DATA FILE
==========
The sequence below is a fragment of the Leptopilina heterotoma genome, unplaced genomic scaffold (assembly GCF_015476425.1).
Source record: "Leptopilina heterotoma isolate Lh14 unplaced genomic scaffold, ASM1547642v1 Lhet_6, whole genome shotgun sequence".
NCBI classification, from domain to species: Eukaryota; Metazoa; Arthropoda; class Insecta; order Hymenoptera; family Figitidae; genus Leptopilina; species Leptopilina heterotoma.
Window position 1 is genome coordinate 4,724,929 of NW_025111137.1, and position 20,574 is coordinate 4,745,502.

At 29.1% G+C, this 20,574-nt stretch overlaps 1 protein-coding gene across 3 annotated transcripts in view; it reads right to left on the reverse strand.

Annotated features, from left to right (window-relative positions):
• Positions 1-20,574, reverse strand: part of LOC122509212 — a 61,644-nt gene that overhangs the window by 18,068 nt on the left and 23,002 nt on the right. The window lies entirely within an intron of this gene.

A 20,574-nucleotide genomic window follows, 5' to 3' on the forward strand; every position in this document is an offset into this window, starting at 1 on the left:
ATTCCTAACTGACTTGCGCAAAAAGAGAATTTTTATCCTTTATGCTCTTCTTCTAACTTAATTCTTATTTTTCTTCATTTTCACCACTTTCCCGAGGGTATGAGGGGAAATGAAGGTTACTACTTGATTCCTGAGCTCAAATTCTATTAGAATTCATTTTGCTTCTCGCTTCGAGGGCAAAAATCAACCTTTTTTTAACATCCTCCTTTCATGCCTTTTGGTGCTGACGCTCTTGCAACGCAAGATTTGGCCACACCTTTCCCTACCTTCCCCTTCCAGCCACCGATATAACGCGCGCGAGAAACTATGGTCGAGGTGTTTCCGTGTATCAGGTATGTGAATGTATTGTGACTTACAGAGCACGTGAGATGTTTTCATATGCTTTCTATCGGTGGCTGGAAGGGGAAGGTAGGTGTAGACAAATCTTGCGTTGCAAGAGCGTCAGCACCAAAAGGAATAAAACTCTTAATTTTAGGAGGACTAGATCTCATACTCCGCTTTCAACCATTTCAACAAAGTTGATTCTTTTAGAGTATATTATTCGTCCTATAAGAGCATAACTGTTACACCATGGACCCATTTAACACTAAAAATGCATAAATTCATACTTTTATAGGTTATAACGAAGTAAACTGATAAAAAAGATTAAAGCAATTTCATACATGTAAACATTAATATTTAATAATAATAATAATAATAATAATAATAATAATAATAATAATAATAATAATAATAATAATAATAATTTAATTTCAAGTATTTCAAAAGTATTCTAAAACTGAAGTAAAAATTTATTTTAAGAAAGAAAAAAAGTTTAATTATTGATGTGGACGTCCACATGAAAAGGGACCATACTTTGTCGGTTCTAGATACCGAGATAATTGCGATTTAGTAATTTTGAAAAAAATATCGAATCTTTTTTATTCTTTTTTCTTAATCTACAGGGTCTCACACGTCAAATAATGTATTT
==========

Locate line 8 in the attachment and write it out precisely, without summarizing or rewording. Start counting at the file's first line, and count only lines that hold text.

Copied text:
A 20,574-nucleotide genomic window follows, 5' to 3' on the forward strand; every position in this document is an offset into this window, starting at 1 on the left: